This regional study considers the transitional period between the collapse of the Palace of Knossos (end of 14th c. B.C.) and the birth of the Greek city-state (mid 7th c. B.C.) around the Mirabello Bay, in Eastern Crete.
This volume, in honour of one of the Odysseuses in Aegean archaeology, Professor Robert Laffineur, comprises a combination of papers presented during a seminar series on recent developments in Mycenaean archaeology at the Université de Louvain during the academic year 2015-2016. These were organised within the frame of the ARC13/18 - 049 (concerted research action) “A World in Crisis?”.
Anastasia Dakouri-Hild & Michael J. Boyd (επιμέλεια)Berlin/Boston 2016
Places are social, lived, ideational landscapes constructed by people as they inhabit their natural and built environment. An ‘archaeology of place’ attempts to move beyond the understanding of the landscape as inert background or static fossil of human behaviour. From a specifically mortuary perspective, this approach entails a focus on the inherently mutable, transient and performative qualities of ‘deathscapes’: how they are remembered, obliterated, forgotten, reworked, or revisited over time.
Harald Meller, Hans Peter Hahn, Reinhard Jung & Roberto Risch (επιμέλεια)Halle (Saale)2016
The question of “Rich and Poor”, in other words of social inequality is, as shown by a glance at the newspapers, a highly topical issue. At the same time it is one of the fundamental questions of human communities.
Since its rediscovery in the early 20th century, through spectacular finds such as those by Sir Arthur Evans at Knossos, Minoan Crete has captured the imagination not only of archaeologists but also of a wider public.
The historic village of Iklaina is located approximately 14 km to the northeast of the modern town of Pylos. As early as 1909 Konstantinos Kourouniotis had reported ancient tools from the area, but it was not until 1954 that Iklaina became the object of targeted archaeological exploration.
This volume treats in detail the pottery from the settlement on the islet of Dhaskalio, whose excavation is described in Volume I of the series. Much of the importance of this material lies in the undisturbed stratigraphy of the settlement, a fact that allowed for the recognition of three successive phases of occupation of the site with considerable ceramic continuity between them, as well as for safe inferences about its chronology, with wider implications for the later Εarly Βronze Αge of the Cyclades.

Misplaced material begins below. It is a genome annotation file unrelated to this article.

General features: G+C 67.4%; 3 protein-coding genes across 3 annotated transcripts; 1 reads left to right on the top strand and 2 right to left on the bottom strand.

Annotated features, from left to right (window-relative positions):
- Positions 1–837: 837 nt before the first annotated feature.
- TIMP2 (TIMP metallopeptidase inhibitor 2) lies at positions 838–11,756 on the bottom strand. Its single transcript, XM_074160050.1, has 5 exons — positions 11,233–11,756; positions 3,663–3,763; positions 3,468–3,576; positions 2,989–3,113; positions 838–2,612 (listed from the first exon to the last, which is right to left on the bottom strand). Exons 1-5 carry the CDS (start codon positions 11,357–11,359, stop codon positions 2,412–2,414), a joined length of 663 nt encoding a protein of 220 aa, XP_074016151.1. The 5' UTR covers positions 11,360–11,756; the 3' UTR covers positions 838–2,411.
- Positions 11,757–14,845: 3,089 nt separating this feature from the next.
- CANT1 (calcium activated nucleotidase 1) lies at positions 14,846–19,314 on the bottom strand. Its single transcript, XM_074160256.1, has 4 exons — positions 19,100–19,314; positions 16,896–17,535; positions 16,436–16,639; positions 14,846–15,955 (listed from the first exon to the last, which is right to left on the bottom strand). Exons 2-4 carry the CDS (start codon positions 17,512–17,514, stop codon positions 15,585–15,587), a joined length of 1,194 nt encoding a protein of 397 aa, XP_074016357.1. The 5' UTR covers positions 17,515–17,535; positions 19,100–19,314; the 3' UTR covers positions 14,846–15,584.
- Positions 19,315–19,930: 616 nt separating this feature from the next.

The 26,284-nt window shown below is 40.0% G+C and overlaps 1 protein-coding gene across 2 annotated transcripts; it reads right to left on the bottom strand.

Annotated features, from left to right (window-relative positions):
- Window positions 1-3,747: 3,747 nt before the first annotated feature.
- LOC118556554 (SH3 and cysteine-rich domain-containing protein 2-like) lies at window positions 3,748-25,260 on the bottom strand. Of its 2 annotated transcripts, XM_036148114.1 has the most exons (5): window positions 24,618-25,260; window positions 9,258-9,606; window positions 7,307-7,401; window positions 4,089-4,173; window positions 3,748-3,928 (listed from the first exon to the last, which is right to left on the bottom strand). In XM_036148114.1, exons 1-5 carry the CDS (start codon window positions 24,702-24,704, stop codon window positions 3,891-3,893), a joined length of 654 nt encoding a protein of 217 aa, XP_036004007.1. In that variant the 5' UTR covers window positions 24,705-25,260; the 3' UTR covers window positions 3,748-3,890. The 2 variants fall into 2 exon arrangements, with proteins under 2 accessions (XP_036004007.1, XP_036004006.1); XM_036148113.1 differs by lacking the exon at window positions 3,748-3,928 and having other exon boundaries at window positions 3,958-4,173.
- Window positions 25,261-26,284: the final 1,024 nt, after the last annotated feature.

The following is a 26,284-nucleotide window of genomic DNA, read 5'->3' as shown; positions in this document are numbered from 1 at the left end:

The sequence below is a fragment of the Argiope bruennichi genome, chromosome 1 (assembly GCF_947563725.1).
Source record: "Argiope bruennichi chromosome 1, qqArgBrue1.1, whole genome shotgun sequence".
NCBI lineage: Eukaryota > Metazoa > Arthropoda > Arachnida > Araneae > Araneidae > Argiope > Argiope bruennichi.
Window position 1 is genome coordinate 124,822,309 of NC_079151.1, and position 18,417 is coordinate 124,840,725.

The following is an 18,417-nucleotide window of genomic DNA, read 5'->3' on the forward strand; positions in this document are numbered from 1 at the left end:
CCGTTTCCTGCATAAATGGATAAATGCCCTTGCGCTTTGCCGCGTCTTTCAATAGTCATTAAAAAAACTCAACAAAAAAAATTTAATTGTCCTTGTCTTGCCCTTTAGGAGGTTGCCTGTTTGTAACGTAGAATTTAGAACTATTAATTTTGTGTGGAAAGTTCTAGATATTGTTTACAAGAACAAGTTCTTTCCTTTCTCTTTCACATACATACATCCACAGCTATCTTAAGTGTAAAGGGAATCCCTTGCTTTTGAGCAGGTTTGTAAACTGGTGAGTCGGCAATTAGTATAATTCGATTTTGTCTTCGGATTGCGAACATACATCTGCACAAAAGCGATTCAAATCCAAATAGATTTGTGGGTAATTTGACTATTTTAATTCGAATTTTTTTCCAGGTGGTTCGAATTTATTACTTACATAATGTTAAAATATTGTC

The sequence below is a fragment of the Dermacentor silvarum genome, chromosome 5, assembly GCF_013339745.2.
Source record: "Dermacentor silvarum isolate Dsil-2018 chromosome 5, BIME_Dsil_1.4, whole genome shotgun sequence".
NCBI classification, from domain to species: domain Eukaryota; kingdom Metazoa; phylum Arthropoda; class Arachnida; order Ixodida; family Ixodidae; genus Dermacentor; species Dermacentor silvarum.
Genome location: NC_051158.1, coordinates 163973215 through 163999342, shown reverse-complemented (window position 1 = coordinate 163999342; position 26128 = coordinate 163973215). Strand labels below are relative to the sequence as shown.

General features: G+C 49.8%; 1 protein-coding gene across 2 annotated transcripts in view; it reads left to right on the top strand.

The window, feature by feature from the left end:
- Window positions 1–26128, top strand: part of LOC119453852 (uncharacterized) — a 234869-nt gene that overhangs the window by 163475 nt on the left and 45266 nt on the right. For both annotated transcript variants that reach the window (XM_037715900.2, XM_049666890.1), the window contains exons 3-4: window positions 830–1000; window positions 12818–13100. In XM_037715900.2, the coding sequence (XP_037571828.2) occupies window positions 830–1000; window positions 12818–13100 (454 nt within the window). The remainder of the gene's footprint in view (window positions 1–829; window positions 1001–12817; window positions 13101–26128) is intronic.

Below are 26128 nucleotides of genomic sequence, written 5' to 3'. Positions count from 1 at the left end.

Evi Gorogianni, Peter Pavúk & Luca Girella (επιμέλεια)Oxford 2016
Beyond Thalassocracies aims to evaluate and rethink the manner in which archaeologists approach, understand, and analyse the various processes associated with culture change connected to interregional contact, using as a test case the world of the Aegean during the Late Bronze Age (c. 1600–1100 BC).
In this book the authors publish thirteen tombs and two pyres excavated by the Cyprus Department of Antiquities in the cemeteries of Palaepaphos, on the western part of Cyprus. More tombs from the same cemeteries were published by the same authors in 2014 and earlier (by V. Karageorghis) in 1983.
This book focuses on merging all disciplines, perspectives, theories, aspects and applications of disasters in their spatio-temporal framework (archaeodisasters), into one major scientific field (Disaster Archaeology).
The volume is the result of a workshop held at the Norwegian Institute at Athens 11th-13th of November 2011. It addressed the different layers of mobility in the Bronze and Early Iron Age of the Eastern Mediterranean.
This volume presents the results of a multidisciplinary research program (“Balkans 4000”) financed by the French National Research Agency (ANR) and coordinated by the editor between 2007 and 2011, when she was a member of the Maison de l’Orient et de la Méditerranée (Laboratory of Archaeology and Archaeometry).